Due to its high price point, the common dentex is a true delicacy in Mediterranean cuisine – and you’ll have to pay a high price if you’re hoping to get your hands on one of these large fish. They’re also harder to find on restaurant menus than some of the other fish on our list. 

12. Saddled Sea Bream

Easy to spot by its flat grey shape and the black spot between its body and tail, the saddled sea bream is one of the most common types of fish in the Mediterranean Sea. Mostly found in the easternmost parts of the Mediterranean, the sea bream gets its sustenance from both plants and small invertebrates. 

This is one species that you’ll likely see while snorkeling, though you may also see it on a menu during your time in the Mediterranean. Saddled sea bream is usually used for soups or grilled over charcoal, and of course, served with lemon and olive oil. 

13. Common Pandora

Another type of sea bream that is common in the Mediterranean Sea is the common pandora. This species is distinguishable by its silvery pink hue and a slim, oval body. It can be found all over the Atlantic Ocean and the North Sea in addition to the Mediterranean. 

The cuisine in the Mediterranean celebrates this delicate white fish, and you’ll find it cooked in a variety of ways while in this region. It may not be the most popular menu item compared to some of the other fish on our list, but you’ll find it in stews and fried up as fresh catches of the day. 

14. Ocean Sunfish

While the Ocean Sunfish is one of the most common Mediterranean Sea fish, it is also one of the most unique. Its quirky appearance is one unlike any other, and the ocean sunfish is also one of the largest fish to swim in this sea. The average ocean sunfish tops 2,000 pounds, and the biggest one ever recorded weighed over 2.7 tons!

Not surprisingly, reeling in this massive species is no easy feat, and you’re much more likely to see them swimming along the sunny surface of the sea than on your dinner plate.

Ocean sunfish are sometimes mistaken for sharks in part due to their large bodies and similarly shaped fins, but if you do see one of these odd creatures soaking up some sun nearby, there’s no need to fear; they’re completely harmless! 

15. Parrot Fish

One of the most beautiful fish to swim in the Mediterranean Sea is the parrot fish, and it’s also one of the most common. The parrot fish is aptly named, and the vibrant red, yellow, and blue coloring of the females do in fact match the hues of the bird for which it was named. The male parrot fish are only slightly less flashy, with grey bodies and pink fins.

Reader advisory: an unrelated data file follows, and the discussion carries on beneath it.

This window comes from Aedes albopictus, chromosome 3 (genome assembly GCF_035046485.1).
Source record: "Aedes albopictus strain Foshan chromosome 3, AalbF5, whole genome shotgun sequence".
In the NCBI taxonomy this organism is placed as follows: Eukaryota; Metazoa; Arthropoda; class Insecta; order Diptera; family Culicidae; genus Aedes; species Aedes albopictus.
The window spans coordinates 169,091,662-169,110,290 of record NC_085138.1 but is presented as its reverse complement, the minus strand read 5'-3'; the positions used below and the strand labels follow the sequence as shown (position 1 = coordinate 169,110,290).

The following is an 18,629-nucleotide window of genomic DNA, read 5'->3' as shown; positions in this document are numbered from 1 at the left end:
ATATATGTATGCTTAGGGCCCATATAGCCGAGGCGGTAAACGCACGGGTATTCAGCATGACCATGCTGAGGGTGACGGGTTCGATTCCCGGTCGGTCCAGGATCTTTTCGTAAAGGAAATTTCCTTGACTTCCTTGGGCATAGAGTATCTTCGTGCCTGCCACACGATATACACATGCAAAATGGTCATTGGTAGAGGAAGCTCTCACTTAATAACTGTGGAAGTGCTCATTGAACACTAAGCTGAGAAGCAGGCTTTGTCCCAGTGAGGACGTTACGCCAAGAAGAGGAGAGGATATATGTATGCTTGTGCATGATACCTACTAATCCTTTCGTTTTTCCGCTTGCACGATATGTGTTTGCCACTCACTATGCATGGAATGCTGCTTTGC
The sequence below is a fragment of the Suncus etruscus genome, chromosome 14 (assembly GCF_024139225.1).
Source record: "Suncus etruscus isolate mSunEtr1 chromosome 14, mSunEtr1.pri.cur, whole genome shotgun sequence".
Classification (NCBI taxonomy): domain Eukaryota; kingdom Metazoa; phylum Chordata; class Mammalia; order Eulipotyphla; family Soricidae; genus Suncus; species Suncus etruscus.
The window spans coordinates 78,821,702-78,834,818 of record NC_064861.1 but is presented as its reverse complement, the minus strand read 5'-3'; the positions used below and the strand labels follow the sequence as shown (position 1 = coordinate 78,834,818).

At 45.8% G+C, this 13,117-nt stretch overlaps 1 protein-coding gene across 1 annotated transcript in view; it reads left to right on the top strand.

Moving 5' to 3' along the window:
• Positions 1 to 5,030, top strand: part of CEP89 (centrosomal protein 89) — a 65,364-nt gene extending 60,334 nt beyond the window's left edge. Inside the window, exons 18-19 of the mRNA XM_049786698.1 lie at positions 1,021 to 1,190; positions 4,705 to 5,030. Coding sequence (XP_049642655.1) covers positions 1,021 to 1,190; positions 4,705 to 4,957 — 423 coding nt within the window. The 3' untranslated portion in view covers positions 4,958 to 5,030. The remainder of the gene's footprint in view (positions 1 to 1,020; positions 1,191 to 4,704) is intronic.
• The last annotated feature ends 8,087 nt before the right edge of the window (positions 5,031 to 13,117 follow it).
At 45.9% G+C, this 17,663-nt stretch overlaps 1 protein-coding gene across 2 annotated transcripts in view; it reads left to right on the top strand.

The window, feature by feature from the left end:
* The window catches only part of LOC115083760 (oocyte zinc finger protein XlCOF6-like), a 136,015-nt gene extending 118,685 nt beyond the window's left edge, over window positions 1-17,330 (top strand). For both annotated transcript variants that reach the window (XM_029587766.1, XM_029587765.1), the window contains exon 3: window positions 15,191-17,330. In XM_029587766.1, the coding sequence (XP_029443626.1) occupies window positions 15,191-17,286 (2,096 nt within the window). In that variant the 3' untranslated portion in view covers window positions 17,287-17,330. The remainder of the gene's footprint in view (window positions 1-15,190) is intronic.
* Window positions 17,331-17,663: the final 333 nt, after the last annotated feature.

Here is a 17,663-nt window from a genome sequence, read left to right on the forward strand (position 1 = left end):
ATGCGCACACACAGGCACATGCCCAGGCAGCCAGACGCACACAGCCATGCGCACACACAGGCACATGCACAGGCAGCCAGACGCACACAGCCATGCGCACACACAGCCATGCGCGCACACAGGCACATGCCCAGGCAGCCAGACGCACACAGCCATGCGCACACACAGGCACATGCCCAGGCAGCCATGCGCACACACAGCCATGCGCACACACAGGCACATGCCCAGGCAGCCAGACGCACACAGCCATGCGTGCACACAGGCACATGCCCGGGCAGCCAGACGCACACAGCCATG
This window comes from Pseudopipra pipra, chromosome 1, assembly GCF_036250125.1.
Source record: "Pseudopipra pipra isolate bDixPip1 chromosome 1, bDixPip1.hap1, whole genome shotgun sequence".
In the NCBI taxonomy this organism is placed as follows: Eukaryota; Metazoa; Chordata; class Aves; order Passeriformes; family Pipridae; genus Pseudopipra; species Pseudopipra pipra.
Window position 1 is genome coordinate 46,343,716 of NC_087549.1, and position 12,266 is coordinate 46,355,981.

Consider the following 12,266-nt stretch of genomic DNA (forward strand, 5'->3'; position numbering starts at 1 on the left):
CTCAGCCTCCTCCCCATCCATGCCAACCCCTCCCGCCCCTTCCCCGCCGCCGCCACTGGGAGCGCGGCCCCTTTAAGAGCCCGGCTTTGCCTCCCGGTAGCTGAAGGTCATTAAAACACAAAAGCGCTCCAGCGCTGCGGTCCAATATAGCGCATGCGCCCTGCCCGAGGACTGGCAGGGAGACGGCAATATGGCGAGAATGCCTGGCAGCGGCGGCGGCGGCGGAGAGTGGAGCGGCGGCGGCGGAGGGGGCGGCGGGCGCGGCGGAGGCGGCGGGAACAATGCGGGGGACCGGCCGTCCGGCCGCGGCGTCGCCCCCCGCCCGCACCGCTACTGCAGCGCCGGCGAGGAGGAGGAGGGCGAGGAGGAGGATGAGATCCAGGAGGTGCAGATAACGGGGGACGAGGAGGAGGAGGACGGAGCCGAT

This flamboyant species mostly sticks to the southern Mediterranean Sea but it can also be found in the Atlantic Ocean. If you’re lucky, you might see some parrotfish if you go diving or snorkeling, but you may also find them on menus across the region (usually served whole and accompanied with vegetables).

16. Red Scorpionfish

Sometimes referred to as rockfish due to their preferred habitat, the red scorpionfish is one of the most common Mediterranean Sea fish. This unique-looking species has a pug-like face, a lumpy body, and a beautiful red and white coloring. One of its most important features, however, is its venomous dorsal spines – so stay far away if you encounter a red scorpionfish under the sea. 

If you happen to encounter one on your dinner plate, you won’t need to fear – and these intimidating fish are actually quite a rare delicacy in Mediterranean cuisine. It’s at its tastiest when slow-cooked, but you may also find the red scorpionfish charcoal grilled on some menus. 

17. Rainbow Wrasse

The rainbow wrasse is one of the most common Mediterranean Sea fish, and it’s also one of the only on our list that manages to stay off of menus at local tavernas across the region. This may be because of their small size or due to their tendency to bury themselves in the sand when they sense a predator nearby – but whatever the reason, you’ll have to head underwater to spot one of these beautiful fishes. 

As you may have guessed from the name, the rainbow wrasse is a colorful species. The silver body is accented with brilliant hues of red and green, and you’ll likely see the rainbow wrasse swimming around underwater caves and reefs. They usually travel in small groups, making it an even more impressive sight if you happen to come across this colorful species.